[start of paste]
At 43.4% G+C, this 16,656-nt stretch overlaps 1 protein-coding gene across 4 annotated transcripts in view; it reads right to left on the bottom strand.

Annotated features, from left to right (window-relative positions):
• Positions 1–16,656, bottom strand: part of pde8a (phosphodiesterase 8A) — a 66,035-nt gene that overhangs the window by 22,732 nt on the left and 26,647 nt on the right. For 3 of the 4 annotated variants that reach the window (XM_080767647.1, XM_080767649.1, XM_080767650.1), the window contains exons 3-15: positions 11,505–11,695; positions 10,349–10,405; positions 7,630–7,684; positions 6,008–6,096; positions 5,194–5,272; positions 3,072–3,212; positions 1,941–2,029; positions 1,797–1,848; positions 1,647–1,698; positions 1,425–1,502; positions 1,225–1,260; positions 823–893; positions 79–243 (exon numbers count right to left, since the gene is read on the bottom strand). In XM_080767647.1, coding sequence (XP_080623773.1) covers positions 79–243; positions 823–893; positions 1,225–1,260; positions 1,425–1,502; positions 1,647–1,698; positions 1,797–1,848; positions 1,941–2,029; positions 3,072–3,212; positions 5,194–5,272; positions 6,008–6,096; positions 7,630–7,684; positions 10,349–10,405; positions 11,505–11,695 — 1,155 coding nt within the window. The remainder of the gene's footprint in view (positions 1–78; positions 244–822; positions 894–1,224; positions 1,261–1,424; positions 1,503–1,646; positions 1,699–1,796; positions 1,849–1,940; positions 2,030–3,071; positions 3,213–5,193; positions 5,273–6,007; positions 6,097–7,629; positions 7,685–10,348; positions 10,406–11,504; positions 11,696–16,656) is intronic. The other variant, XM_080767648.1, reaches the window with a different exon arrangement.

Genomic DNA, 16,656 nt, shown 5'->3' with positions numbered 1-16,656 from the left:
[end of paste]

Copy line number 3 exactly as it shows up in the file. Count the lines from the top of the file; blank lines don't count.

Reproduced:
• Positions 1–16,656, bottom strand: part of pde8a (phosphodiesterase 8A) — a 66,035-nt gene that overhangs the window by 22,732 nt on the left and 26,647 nt on the right. For 3 of the 4 annotated variants that reach the window (XM_080767647.1, XM_080767649.1, XM_080767650.1), the window contains exons 3-15: positions 11,505–11,695; positions 10,349–10,405; positions 7,630–7,684; positions 6,008–6,096; positions 5,194–5,272; positions 3,072–3,212; positions 1,941–2,029; positions 1,797–1,848; positions 1,647–1,698; positions 1,425–1,502; positions 1,225–1,260; positions 823–893; positions 79–243 (exon numbers count right to left, since the gene is read on the bottom strand). In XM_080767647.1, coding sequence (XP_080623773.1) covers positions 79–243; positions 823–893; positions 1,225–1,260; positions 1,425–1,502; positions 1,647–1,698; positions 1,797–1,848; positions 1,941–2,029; positions 3,072–3,212; positions 5,194–5,272; positions 6,008–6,096; positions 7,630–7,684; positions 10,349–10,405; positions 11,505–11,695 — 1,155 coding nt within the window. The remainder of the gene's footprint in view (positions 1–78; positions 244–822; positions 894–1,224; positions 1,261–1,424; positions 1,503–1,646; positions 1,699–1,796; positions 1,849–1,940; positions 2,030–3,071; positions 3,213–5,193; positions 5,273–6,007; positions 6,097–7,629; positions 7,685–10,348; positions 10,406–11,504; positions 11,696–16,656) is intronic. The other variant, XM_080767648.1, reaches the window with a different exon arrangement.